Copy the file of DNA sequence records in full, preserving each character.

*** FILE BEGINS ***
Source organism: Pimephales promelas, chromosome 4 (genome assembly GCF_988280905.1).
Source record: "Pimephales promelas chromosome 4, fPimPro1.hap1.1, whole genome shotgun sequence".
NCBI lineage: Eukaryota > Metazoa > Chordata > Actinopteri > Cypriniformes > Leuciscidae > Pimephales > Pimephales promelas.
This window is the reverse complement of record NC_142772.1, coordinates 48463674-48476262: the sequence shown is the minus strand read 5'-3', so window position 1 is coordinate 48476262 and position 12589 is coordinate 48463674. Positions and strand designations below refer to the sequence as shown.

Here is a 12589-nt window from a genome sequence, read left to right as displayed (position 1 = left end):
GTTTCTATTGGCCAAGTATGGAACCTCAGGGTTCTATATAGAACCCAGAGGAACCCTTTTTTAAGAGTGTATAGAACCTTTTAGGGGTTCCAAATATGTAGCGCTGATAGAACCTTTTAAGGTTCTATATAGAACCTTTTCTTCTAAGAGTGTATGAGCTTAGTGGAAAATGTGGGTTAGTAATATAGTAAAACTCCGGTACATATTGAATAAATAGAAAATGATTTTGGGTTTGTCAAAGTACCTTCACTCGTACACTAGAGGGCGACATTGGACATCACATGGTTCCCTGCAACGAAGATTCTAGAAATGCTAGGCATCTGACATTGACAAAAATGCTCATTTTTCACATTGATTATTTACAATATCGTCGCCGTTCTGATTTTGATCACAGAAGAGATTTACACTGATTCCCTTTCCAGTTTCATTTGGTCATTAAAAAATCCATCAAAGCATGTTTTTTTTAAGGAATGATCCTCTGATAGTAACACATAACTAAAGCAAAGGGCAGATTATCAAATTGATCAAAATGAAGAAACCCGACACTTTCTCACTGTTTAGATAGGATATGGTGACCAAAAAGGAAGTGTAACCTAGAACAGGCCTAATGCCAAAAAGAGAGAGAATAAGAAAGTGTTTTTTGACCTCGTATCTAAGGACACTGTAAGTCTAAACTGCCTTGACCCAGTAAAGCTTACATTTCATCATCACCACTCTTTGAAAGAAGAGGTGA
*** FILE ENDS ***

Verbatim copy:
Source organism: Pimephales promelas, chromosome 4 (genome assembly GCF_988280905.1).
Source record: "Pimephales promelas chromosome 4, fPimPro1.hap1.1, whole genome shotgun sequence".
NCBI lineage: Eukaryota > Metazoa > Chordata > Actinopteri > Cypriniformes > Leuciscidae > Pimephales > Pimephales promelas.
This window is the reverse complement of record NC_142772.1, coordinates 48463674-48476262: the sequence shown is the minus strand read 5'-3', so window position 1 is coordinate 48476262 and position 12589 is coordinate 48463674. Positions and strand designations below refer to the sequence as shown.

Here is a 12589-nt window from a genome sequence, read left to right as displayed (position 1 = left end):
GTTTCTATTGGCCAAGTATGGAACCTCAGGGTTCTATATAGAACCCAGAGGAACCCTTTTTTAAGAGTGTATAGAACCTTTTAGGGGTTCCAAATATGTAGCGCTGATAGAACCTTTTAAGGTTCTATATAGAACCTTTTCTTCTAAGAGTGTATGAGCTTAGTGGAAAATGTGGGTTAGTAATATAGTAAAACTCCGGTACATATTGAATAAATAGAAAATGATTTTGGGTTTGTCAAAGTACCTTCACTCGTACACTAGAGGGCGACATTGGACATCACATGGTTCCCTGCAACGAAGATTCTAGAAATGCTAGGCATCTGACATTGACAAAAATGCTCATTTTTCACATTGATTATTTACAATATCGTCGCCGTTCTGATTTTGATCACAGAAGAGATTTACACTGATTCCCTTTCCAGTTTCATTTGGTCATTAAAAAATCCATCAAAGCATGTTTTTTTTAAGGAATGATCCTCTGATAGTAACACATAACTAAAGCAAAGGGCAGATTATCAAATTGATCAAAATGAAGAAACCCGACACTTTCTCACTGTTTAGATAGGATATGGTGACCAAAAAGGAAGTGTAACCTAGAACAGGCCTAATGCCAAAAAGAGAGAGAATAAGAAAGTGTTTTTTGACCTCGTATCTAAGGACACTGTAAGTCTAAACTGCCTTGACCCAGTAAAGCTTACATTTCATCATCACCACTCTTTGAAAGAAGAGGTGA